Last year 11 percent of new Harvard MBAs went to work for PE firms, at a median compensation level slightly above $200,000. And at least 27 percent of the founders of PE and venture capital firms got their MBAs at Harvard, the university's head of MBA admissions and financial aid told the newspaper's DealJournal blog.
As reports of astronomical payouts propel the appeal of PE employers ahead of even hedge funds, other top business schools are moving to boost their penetration of the notoriously clubby sector.
"MBA programs are offering more intensive private-equity courses and strengthening their connections with buyout firms to help students land jobs. At the same time, schools are trying to lure junior employees of buyout shops to their MBA programs to groom them for higher-level positions in private equity," the Journal says.
Dartmouth's Tuck School of Business has held road shows at PE firms in New York, Boston and Silicon Valley, promoting its MBA program and Center for Private Equity and Entrepreneurship.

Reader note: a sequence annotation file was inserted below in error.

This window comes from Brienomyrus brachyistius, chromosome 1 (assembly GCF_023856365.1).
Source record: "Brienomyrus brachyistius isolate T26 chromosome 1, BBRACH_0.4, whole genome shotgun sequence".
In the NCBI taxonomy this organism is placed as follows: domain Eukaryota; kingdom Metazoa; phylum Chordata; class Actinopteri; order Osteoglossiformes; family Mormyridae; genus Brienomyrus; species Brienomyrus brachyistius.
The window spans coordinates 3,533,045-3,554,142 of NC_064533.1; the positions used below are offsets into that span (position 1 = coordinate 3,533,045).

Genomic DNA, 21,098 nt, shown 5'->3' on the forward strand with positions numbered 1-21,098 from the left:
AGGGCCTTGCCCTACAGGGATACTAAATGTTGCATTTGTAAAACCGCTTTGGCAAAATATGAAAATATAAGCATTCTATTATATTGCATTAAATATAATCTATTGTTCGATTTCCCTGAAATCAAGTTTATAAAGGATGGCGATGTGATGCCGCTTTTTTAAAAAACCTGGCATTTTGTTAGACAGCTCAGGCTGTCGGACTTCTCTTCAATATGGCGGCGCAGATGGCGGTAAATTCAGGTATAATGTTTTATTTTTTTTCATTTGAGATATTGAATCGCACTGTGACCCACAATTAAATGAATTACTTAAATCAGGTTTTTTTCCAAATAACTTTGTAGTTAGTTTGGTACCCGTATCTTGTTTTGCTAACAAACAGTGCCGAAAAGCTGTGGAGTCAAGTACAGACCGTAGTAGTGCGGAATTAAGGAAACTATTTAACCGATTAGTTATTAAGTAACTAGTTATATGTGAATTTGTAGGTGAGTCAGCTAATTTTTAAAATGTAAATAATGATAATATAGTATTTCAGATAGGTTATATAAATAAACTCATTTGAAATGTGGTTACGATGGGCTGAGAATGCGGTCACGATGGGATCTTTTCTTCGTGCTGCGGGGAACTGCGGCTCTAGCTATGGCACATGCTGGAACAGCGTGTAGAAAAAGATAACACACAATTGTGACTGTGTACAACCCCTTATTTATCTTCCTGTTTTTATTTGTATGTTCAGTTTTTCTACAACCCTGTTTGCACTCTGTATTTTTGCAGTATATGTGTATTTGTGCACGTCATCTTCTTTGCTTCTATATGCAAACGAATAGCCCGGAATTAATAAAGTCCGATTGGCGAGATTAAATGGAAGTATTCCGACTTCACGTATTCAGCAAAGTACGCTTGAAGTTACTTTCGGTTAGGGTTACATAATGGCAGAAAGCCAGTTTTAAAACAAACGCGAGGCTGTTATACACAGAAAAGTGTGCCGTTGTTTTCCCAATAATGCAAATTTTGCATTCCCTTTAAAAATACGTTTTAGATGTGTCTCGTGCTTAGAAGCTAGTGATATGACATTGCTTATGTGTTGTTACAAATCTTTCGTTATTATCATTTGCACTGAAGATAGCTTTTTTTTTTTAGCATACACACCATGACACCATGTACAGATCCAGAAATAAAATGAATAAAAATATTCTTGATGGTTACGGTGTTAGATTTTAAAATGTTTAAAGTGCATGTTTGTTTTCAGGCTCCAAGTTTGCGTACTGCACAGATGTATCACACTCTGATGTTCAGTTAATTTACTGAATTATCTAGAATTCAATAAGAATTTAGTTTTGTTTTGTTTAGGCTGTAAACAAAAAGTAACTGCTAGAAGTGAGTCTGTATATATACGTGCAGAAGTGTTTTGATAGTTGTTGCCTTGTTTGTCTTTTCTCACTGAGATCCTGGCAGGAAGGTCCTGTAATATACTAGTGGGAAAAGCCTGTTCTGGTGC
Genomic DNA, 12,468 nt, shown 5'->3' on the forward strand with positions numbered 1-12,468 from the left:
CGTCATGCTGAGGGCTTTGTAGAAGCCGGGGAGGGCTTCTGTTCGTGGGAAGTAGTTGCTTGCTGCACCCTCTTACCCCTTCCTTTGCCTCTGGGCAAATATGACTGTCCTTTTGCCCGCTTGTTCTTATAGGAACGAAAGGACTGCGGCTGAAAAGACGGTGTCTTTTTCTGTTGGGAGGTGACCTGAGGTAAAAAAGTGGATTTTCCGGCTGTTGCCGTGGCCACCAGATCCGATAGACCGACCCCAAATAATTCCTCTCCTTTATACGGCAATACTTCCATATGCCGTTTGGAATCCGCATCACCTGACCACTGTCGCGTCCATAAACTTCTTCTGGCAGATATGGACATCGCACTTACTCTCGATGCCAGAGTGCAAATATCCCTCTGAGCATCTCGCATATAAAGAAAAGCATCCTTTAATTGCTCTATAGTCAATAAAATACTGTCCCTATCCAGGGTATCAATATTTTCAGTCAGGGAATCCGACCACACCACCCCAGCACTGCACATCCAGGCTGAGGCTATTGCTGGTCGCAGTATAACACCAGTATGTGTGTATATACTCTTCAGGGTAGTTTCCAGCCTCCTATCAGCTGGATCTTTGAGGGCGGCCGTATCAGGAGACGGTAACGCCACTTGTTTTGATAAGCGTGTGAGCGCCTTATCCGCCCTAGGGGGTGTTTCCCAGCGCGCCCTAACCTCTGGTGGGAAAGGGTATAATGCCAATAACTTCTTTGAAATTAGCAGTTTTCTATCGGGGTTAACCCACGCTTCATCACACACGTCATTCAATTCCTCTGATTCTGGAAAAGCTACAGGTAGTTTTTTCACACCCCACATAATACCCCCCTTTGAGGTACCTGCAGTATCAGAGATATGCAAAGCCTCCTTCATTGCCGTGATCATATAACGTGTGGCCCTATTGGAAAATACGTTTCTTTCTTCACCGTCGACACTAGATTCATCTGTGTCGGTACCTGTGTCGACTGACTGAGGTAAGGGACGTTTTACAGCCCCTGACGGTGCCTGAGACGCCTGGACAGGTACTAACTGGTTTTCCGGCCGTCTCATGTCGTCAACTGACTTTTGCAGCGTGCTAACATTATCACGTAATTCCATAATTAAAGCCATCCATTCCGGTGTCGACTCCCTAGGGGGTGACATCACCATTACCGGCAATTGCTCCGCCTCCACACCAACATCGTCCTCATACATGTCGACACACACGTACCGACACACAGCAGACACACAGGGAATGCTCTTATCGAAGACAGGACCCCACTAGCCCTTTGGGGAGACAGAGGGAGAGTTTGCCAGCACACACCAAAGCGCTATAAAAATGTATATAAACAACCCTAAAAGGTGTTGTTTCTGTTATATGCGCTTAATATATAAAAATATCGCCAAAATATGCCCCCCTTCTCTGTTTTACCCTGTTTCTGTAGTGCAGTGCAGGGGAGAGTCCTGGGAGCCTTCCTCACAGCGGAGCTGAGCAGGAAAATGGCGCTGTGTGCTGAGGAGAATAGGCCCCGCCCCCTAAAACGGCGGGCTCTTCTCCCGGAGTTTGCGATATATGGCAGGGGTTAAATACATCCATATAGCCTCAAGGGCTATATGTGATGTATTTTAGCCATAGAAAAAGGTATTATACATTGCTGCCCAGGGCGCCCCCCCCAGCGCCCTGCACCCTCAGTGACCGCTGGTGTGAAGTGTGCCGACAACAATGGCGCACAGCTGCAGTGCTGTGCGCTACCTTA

Columbia Business School is taking a different tack, striving to create an intensive PE experience in the classroom. According to the WSJ, a planned PE "master class" at Columbia next year will feature: a recently retired PE executive as co-leader; tracing a company's passage through the buyout cycle that culminated with going public again; face-to-face exchanges between students and executives and investors in the target company; and students making presentations to PE professionals.
The bottom line: The right business school ties are perhaps more important in PE than in any other area of finance. An alumni network is critical, both for breaking into the field, and for sourcing deals once you're in.